|• Mayor||Gabriele Grollmann|
|• Total||20.49 km2 (7.91 sq mi)|
|Elevation||213 m (699 ft)|
|• Density||1,400/km2 (3,600/sq mi)|
|Time zone||CET/CEST (UTC+1/+2)|
The history of Schwelm goes back to the ninth century, where it is first mentioned as "Suelmiu". The city of Schwelm was officially established in 1496 and became seat of the Ennepe-Ruhr district in 1929. According to its area, Schwelm is the smallest town in North Rhine-Westphalia.
Points of interestEdit
Schwelm is home to the "Brauerei Schwelm", the Schwelm Brewery, one of the few remaining private breweries in Germany. It was started in 1830 by Haarmann & Kathagen, the brewery was one of the first worldwide to switch from wooden to metal barrels. The original office building of the brewery, the "Rietz'sche Haus" built in 1701, is still in use today.
- Friedrich Christoph Müller (1751 in Allendorf (Lumba) - 1808): theologian and map maker (in Schwelm between 1785 and 1808)
- Gustav Heinemann (July 23, 1899 - July 7, 1976): third president of the Federal Republic of Germany (from 1969 to 1974)
- Johannes Joachim Degenhardt (January 31, 1926 - July 25, 2002): Cardinal and Archbishop of Paderborn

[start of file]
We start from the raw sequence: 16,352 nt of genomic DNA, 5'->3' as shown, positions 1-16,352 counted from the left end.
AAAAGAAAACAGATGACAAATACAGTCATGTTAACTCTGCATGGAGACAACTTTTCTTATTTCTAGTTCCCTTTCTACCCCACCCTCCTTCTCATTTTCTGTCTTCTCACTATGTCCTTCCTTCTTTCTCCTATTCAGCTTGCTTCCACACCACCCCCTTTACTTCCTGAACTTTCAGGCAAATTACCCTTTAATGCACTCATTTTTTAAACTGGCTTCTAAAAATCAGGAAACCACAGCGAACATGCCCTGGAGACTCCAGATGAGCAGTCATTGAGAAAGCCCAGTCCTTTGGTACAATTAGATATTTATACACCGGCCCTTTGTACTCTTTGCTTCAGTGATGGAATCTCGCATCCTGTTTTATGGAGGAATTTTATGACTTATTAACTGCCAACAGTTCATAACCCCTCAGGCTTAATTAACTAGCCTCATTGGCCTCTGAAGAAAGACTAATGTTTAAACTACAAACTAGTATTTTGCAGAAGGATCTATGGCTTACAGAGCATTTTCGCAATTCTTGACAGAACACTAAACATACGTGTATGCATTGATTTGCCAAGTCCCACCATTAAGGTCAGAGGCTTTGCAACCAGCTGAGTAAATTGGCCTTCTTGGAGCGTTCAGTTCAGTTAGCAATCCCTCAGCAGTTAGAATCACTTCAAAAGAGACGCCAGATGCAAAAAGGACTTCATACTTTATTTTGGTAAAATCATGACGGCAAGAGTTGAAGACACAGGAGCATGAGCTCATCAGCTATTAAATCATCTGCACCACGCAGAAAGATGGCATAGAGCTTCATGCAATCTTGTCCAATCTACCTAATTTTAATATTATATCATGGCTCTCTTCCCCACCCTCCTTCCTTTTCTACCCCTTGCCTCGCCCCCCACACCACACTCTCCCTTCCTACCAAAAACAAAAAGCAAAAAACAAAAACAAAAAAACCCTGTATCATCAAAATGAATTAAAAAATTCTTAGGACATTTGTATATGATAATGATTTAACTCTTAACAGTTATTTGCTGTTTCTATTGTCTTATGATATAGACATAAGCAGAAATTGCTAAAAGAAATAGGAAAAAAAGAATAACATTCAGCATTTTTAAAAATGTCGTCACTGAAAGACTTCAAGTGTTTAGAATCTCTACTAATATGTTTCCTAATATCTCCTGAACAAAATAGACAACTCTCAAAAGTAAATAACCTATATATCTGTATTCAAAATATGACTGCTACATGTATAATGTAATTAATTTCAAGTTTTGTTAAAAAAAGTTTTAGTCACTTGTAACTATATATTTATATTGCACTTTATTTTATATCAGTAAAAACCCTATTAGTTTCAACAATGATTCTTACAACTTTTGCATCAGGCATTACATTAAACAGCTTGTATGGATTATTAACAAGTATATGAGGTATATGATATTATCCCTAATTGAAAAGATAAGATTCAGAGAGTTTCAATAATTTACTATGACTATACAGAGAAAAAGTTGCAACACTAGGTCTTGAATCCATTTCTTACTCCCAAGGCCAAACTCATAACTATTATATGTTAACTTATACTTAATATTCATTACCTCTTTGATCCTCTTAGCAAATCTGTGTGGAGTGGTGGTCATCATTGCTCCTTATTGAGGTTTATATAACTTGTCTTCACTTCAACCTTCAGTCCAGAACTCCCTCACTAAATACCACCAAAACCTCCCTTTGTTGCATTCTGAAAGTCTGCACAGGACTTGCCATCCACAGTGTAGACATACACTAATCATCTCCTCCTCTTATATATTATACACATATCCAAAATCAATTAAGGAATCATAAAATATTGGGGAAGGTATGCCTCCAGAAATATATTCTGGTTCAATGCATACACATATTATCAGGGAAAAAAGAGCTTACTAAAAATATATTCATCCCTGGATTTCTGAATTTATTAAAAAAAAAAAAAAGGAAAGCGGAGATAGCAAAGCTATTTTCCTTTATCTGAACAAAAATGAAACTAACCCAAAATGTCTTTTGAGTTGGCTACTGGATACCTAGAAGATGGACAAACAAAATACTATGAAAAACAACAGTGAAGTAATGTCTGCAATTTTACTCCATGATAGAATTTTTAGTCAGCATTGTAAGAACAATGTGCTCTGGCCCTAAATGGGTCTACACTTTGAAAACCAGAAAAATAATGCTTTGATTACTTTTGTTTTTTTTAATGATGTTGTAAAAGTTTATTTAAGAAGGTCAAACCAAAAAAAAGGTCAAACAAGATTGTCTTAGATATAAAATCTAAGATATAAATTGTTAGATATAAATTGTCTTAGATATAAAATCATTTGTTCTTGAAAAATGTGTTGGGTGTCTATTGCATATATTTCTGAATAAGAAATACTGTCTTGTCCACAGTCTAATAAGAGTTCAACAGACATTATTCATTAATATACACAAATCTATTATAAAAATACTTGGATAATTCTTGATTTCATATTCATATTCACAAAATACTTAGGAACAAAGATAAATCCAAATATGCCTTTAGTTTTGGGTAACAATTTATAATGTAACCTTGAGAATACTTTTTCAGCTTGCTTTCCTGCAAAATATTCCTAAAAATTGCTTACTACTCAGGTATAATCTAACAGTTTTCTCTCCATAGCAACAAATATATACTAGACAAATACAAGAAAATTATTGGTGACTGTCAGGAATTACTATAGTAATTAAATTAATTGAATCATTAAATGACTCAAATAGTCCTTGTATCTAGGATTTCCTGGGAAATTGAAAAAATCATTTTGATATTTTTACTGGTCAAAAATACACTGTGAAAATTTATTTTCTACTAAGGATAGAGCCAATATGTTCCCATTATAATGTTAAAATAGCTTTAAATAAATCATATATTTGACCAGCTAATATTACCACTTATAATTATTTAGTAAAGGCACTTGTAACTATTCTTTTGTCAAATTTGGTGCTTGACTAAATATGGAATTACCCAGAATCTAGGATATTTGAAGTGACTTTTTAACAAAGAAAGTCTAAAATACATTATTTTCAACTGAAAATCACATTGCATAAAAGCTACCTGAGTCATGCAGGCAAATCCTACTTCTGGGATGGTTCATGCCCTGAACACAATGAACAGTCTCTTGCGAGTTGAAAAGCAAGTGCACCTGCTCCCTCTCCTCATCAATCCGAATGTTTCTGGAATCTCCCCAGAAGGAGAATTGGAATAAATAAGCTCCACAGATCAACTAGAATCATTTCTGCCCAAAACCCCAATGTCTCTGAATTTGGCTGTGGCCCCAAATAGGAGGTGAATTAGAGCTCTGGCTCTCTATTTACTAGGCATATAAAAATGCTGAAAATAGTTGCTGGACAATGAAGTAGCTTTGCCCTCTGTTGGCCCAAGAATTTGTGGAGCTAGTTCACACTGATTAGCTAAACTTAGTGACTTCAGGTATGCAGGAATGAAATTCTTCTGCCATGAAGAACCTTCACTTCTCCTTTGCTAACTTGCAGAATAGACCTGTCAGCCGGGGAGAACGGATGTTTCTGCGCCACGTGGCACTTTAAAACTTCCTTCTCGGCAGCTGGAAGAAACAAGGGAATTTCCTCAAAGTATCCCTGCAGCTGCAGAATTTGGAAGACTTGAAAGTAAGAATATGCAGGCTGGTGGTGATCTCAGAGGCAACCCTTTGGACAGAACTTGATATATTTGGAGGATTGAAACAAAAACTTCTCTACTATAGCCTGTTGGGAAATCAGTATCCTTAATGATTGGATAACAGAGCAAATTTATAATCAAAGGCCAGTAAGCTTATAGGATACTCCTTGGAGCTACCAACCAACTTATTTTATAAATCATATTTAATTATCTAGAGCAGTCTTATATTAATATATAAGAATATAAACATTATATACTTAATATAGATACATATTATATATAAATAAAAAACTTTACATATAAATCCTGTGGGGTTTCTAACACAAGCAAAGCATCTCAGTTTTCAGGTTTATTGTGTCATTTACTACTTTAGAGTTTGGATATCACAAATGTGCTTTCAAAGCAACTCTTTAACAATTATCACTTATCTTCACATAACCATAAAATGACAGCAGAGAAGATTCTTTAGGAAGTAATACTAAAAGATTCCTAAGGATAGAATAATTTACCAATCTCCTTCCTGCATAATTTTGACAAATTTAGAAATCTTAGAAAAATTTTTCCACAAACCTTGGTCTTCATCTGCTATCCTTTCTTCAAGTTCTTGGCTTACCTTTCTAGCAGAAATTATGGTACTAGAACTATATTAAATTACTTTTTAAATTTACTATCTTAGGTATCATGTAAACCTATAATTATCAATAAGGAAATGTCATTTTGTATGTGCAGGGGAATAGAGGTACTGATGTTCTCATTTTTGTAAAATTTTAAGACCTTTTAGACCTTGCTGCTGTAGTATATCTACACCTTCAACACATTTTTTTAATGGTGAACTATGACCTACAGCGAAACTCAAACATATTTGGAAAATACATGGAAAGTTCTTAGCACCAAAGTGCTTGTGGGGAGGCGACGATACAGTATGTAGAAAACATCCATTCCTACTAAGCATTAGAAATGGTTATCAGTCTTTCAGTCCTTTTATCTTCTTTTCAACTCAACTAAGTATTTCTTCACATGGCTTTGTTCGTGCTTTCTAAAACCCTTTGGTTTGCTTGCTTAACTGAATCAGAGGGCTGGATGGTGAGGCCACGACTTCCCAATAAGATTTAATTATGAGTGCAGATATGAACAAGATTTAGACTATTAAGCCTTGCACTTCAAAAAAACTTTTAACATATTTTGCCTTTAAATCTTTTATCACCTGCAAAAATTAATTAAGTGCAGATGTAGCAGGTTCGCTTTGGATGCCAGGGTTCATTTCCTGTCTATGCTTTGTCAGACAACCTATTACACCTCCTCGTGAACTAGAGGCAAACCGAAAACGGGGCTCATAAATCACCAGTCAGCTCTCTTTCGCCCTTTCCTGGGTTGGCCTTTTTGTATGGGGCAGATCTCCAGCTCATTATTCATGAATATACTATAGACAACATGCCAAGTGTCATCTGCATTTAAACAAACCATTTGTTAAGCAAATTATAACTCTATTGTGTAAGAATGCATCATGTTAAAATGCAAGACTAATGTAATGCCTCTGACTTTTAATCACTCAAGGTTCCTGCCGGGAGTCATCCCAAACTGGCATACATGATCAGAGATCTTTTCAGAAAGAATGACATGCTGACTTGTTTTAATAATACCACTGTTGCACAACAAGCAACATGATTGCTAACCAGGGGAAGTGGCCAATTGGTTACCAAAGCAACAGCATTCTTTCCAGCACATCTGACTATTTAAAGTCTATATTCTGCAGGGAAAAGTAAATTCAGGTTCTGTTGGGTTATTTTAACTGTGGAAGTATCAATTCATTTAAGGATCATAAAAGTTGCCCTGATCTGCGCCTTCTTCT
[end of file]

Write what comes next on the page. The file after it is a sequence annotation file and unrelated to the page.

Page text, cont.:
- Franz Josef Degenhardt (March 12, 1931): political singer/songwriter
- Friedrich Niewöhner (September 7, 1941 - November 1, 2005): philosophy historian
- Martin Grötschel (October 9, 1948): mathematician and laureate of the Leibniz price
- Rolf Rüssmann (October 13, 1950): footballer and football manager
- Judith Kuckart (June 17, 1959): tripper, choreographer, stage director and author
- Thorsten Schmidt (February 18, 1972): racing cyclist and participant of the Tour de France
- Olivia Luczak (November 24, 1981): Polish-German amateur boxer
- "Alle politisch selbständigen Gemeinden mit ausgewählten Merkmalen am 31.12.2018 (4. Quartal)". DESTATIS. Archived from the original on 10 March 2019. Retrieved 10 March 2019.
- "Amtliche Bevölkerungszahlen" (in German). Landesbetrieb Information und Technik NRW. Retrieved 2018-02-24.
Media related to Schwelm at Wikimedia Commons